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Floating Power Plants Are Taking to the High Seas

Floating Power Plants Are Taking to the High Seas
As economic lockdowns complicate efforts to bring electricity to every corner of the planet, one company is putting generation units on ships that can sit offshore and plug into local grids at short notice.

Karpowership is busy marketing floating power plants across the developing world, where governments are seeking extra voltage to power hospitals and other facilities to keep the lights on during the coronavirus pandemic.

Vessels can hook into an onshore grid quickly, sidestepping the red-tape and construction issues involved with building a traditional power plant. And these ships come with their own fuel — liquefied natural gas and fuel oil — tapping into markets that are currently oversupplied.

 “We can deploy them in less than 30 days,” Zeynep Harezi, chief commercial officer of Kapowership, said by phone from her office in Istanbul where the ships are designed.

The generators on the ships can produce between 36 megawatts to 470 megawatts of electricity and are already fully financed. While the ships use fossil fuels and present a challenge to the global drive for cleaner energy, they remain among the few solutions for feeding power to remote areas.

Such ships can work well in places with high barriers for onshore power stations or that lack access to gas pipelines, the International Gas Union said in its annual LNG report. There’s also risks: high cost and up-front capital requirements. Also, floating power plants concepts compete with more traditional units that run on liquid fuels, renewables and nuclear power, which may receive governmental support over LNG, the report said.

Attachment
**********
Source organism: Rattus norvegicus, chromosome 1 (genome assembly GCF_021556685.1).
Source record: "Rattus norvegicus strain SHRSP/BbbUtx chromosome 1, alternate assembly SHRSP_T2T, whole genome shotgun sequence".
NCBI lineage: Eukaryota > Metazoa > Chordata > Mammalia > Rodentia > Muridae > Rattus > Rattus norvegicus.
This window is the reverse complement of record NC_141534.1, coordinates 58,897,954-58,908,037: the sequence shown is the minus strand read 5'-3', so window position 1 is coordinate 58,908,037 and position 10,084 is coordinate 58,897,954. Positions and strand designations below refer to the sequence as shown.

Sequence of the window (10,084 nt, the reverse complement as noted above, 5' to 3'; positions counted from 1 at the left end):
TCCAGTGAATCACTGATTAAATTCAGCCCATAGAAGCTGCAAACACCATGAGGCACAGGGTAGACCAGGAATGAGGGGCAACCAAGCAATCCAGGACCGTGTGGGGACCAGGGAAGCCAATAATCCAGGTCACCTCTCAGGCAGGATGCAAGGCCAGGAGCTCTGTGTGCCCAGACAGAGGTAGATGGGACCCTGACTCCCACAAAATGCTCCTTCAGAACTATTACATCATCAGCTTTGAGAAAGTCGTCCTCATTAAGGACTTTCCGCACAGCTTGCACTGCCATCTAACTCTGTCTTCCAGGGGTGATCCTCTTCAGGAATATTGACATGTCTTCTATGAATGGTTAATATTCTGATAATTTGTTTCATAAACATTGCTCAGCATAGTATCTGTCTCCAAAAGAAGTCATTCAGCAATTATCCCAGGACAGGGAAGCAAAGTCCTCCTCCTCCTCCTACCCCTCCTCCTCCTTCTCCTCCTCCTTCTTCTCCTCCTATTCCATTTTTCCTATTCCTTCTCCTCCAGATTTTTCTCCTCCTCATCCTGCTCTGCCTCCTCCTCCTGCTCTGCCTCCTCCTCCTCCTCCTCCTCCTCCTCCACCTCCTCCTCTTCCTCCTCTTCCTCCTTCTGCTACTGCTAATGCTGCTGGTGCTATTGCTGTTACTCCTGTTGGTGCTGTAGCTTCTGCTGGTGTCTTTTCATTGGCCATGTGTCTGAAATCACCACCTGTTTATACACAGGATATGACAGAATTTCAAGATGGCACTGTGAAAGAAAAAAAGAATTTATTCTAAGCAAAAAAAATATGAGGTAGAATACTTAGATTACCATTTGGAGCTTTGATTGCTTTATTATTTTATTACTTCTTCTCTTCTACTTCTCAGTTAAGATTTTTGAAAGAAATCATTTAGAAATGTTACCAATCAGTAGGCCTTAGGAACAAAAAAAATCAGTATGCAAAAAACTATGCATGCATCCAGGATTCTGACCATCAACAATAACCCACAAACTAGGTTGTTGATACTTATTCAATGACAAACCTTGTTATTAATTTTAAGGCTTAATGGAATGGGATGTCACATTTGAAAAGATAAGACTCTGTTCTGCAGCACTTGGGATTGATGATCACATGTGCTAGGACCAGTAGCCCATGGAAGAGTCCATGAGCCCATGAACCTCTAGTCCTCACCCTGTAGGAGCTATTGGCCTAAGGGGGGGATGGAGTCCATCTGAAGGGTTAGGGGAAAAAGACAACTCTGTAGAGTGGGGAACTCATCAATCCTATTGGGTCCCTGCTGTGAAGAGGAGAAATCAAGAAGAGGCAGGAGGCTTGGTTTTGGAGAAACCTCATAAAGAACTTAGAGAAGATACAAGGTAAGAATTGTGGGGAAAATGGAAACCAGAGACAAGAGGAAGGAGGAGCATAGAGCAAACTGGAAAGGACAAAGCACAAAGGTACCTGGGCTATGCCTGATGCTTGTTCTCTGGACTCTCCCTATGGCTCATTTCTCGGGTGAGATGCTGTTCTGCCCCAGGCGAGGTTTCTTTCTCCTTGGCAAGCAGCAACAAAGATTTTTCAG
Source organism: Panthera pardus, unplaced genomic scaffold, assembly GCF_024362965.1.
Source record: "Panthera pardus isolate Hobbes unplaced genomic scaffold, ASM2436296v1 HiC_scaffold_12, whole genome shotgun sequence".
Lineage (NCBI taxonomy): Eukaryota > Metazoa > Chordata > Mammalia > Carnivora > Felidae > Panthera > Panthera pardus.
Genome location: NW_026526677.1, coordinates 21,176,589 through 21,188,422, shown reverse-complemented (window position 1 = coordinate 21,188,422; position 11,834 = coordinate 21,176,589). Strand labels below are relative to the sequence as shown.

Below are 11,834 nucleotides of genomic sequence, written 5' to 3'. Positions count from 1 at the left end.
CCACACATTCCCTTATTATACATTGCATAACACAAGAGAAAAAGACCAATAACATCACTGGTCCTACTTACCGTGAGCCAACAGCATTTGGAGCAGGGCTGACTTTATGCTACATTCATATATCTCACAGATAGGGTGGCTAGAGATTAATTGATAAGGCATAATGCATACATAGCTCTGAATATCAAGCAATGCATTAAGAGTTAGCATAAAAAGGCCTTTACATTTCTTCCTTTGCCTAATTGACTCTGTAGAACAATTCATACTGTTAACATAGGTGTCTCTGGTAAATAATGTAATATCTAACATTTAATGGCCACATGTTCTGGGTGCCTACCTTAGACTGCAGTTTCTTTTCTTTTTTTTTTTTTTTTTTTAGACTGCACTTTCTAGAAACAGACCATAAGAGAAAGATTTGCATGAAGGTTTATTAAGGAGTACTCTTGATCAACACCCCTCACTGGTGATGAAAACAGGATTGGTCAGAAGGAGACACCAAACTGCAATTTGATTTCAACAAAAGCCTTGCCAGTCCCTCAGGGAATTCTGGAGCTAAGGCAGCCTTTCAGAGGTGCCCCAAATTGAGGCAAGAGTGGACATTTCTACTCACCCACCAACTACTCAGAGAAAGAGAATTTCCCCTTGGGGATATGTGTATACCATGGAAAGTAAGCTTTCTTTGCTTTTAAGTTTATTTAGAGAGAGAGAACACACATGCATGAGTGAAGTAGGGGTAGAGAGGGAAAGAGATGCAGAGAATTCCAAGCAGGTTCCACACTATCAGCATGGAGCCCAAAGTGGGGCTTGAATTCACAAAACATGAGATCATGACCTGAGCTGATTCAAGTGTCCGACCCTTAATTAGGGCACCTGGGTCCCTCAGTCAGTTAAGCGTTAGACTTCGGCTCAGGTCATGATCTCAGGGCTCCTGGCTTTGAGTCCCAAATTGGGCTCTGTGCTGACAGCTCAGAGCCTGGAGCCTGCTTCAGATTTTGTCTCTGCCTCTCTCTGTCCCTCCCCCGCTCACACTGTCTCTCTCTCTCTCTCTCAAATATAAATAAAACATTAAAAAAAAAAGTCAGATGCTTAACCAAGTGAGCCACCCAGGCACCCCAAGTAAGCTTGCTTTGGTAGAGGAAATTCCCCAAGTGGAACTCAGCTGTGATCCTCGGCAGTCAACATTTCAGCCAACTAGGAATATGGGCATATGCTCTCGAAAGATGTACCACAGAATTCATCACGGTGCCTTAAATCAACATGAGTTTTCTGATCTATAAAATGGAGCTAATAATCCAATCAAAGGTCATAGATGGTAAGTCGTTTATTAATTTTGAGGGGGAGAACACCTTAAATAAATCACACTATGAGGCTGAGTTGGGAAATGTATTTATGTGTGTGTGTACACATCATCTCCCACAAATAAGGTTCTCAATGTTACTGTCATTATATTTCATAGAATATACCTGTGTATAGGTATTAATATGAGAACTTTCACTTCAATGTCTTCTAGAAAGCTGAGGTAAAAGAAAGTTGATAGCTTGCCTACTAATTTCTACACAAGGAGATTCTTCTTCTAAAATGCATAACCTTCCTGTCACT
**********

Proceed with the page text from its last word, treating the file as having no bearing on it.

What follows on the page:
“The concept of a fully integrated floating re-gasification and power plant may be a more realistic solution to grant easy access to clean electricity production,” the IGU said. “Such fast track projects, built and commissioned at reputed shipyards, may materialize in the near future.”

Karpowership has the biggest fleet of the vessels. Starting from the first ship for Iraq, which took three years to build in 2010, it now operates 25 such ships in 11 countries from Mozambique to Cuba to Indonesia. Coronavirus hasn’t slowed work, opening some opportunities for new markets instead.

The company converts existing dry bulk vessels, buys engines in bulk and builds them “one after another, almost like a production line,” Harezi said.

The technology for the power plant is internal combustion engine, rather than more typical turbines. While more expensive to build, they are cheaper to maintain and better suited for countries in hot climates with unstable grids, which are often in desperate need for power to avoid blackouts.


At 8 to 10 cents a kilowatt-hour, Karpowership provides a power ship, a floating storage and re-gasification unit for LNG and, if required, the fuel itself.

“If the customer asks to procure LNG on our behalf, we collect offers like regular players,” she said. “We make it as transparent as possible.”

The ship can use LNG or fuel oil. Some start with the latter and then switch. The company targets for its power ships to be operating at 80% LNG-to-power by 2025.

Since traditional power plants on land can take six years or more to complete, floating units have a distinct advantage and can appear in under three months to deal with a surge in demand. While these ships often are initially thought as a bridge solution until something more permanent can be built, some of the ships stay long-term, she said.

Karpowership is building 4,000 megawatts of new capacity on 20 ships, aiming to double the fleet size in the next three to five years, both in terms of megawatts and number of ships.

And as the coronavirus pandemic keeps large swathes of economies on lockdown, Harezi said her teams living and working on power ships for three months or more present a “natural quarantine environment.”



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